Ramblings of an Autism Mom Around Acceptance

My favorite topic to blog about! I’ve been noticing a trend. Every morning for the past few weeks I wake up to dozens of emails from parents looking for hope, help and guidance.


I did the exact same thing when Cooper was younger. I would stay up late…usually after some sort of meltdown or a particularity hard day. And I would search for a blog where the child reminded me of Cooper. And  I would reach out. And in a really weird way I would feel guilty for reaching out to a stranger. But it was so much easier to say all of my worries to a stranger. If I said them in real life it felt too real. I felt like a traitor. I felt weak and embarrassed.

First, keep emailing me. Keep reaching out. It’s good for you and and it’s good for me. I enjoy hearing from you.

Second, I spent the day thinking about how I got to the well rounded peaceful place I am today. BAHAHAHAAAA! That was a joke. I am a mess. But I am a mess who smiles and laughs and is mostly at peace with her place in life.

How did I get here?

I gave into Autism.

Let me say that again. I gave into Autism.

I gave up the perception of what I wanted life to be. It was really hard at first.

I wanted to go out to dinner and join friends at events and go on family vacations…but, unfortunately, we couldn’t do those things. And the second that I accepted that I was able to relax and find peace.

Check out my video. I give more details. Hugs to all of you!


Seeing Your Words on a Computer Screen

12924577_1297285863615204_7815923785730277894_nI wrote a post a few weeks ago about depression. I didn’t really share it around. I kept it kinda private. It’s very hard to be honest in real life about depression. Even today as I read my repost on Breaking the Parenting Mold I struggle to believe I really wrote those words.

They are pretty raw. And vulnerable. I am almost embarrassed by them. And worried that people are going to judge me.

But, sigh, they are the truth. And I worry about sharing them.

Here is the post: The Stigma of Being s Special Needs Mom with Depression

Grief is a very large part of my life. I spend much of my day managing grief. Pretending it’s not real. Accepting it. Justifying it. Burying it deep down inside.

I had a pretty great conversation the other day about ‘choosing joy‘ above all things. Waking up and deciding to be happy. I want to do that every single day. I strive for that my friends.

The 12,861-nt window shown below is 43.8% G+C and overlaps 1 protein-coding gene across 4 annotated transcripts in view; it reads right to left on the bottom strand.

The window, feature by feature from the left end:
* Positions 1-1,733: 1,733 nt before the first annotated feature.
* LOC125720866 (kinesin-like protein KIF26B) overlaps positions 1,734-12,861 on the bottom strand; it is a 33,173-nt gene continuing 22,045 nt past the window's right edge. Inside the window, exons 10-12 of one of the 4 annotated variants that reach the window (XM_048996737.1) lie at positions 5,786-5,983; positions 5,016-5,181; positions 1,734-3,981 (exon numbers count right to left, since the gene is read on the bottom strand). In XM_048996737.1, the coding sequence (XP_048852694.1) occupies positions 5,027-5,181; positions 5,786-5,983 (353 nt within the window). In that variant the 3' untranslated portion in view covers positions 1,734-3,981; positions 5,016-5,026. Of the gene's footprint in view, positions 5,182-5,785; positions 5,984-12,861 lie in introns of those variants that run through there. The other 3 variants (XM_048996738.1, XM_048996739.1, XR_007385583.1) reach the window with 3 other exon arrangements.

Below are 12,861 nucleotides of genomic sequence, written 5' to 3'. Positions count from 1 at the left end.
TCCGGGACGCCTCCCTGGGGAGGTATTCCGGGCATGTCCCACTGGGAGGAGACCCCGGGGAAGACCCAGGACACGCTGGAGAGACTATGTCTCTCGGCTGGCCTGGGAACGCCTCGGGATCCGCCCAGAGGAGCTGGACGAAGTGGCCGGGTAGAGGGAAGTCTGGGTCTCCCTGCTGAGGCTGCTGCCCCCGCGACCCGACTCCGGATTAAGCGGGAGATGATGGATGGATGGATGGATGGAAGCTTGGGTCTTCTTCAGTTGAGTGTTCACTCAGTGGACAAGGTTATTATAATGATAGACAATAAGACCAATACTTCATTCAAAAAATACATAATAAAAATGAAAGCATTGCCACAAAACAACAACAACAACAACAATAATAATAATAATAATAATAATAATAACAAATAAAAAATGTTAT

This week I am doing great. Last week was pretty good too. Cooper is healthy. The appointments are down. We survived conferences and therapy and his last round with the GI doctor. We survived a broken kindle and Halloween. He is sleeping in until 6 am these days. He is eating. He is giving more and more hugs these days.

Today I am OK.

But the depression is always there. Brewing under the surface. I can feel it at all times. It’s a weight on my back.

As I drove into work today I was chuckling thinking about my two sons trick-or-treating last night. They were each a riot in their own way. And I will tell Cooper’s Halloween story here when I have time.It’s pretty great.

My mind started to wander as I thought about winter approaching. And Cooper’s birthday. He is going to be 6.

Cooper’s birthday is a very low time for me. He is a December baby. Add in two holidays and the stress of autism and expectations and you have the perfect combination of parent depression.

December is bad for me.

Age 6 and no words. I will start repeating it and analyzing it. I’ll do it for miles while driving. I remember thinking that at age 2, 3, 4 and 5 that soon he would be talking. Everybody talks. Everybody speaks.

What does 6 and nonverbal look like? What does 10 look like? And I’ll keep going. A teenage and nonverbal. A man and nonverbal.

It will cycle through his life. Flashes and glimpses of his future. Until I put a stop to it. And fight to stop thinking about sad things.

Today I am OK.


Follow me on Instagram to see a glimpse into life with a nonverbal ASD child.


When The Caregiver Gets Depressed

IMG_4978There is a stigma around depression. A really, really ugly one. And I think there is especially a stigma around mother’s who have depression. If you are depressed you are weak. You are broken. You are medicated. You cry a lot. You sleep a lot.

This isn’t true. At least not for me.

I am not weak. I am freakishly independent. I am not broken…completely. I am not medicated. And I rarely sleep.

In saying that….

I just came out of an extremely low few days. Sadness is not an accurate description. I would say I was depressed. Although the joke is…”if you can ask if you are depressed than you probably aren’t.”

It usually centers on Cooper’s health. His history involves many years of chronic ear infections and severe constipation. Cooper’s pain tolerance is so high that his pain manifests in him not sleeping, eating and eventually hitting and aggression. If these behaviors start it’s a puzzle to fix him. And doctors and yelling and begging. And me saying the sentence, “Quality of Life” so many times I could barf.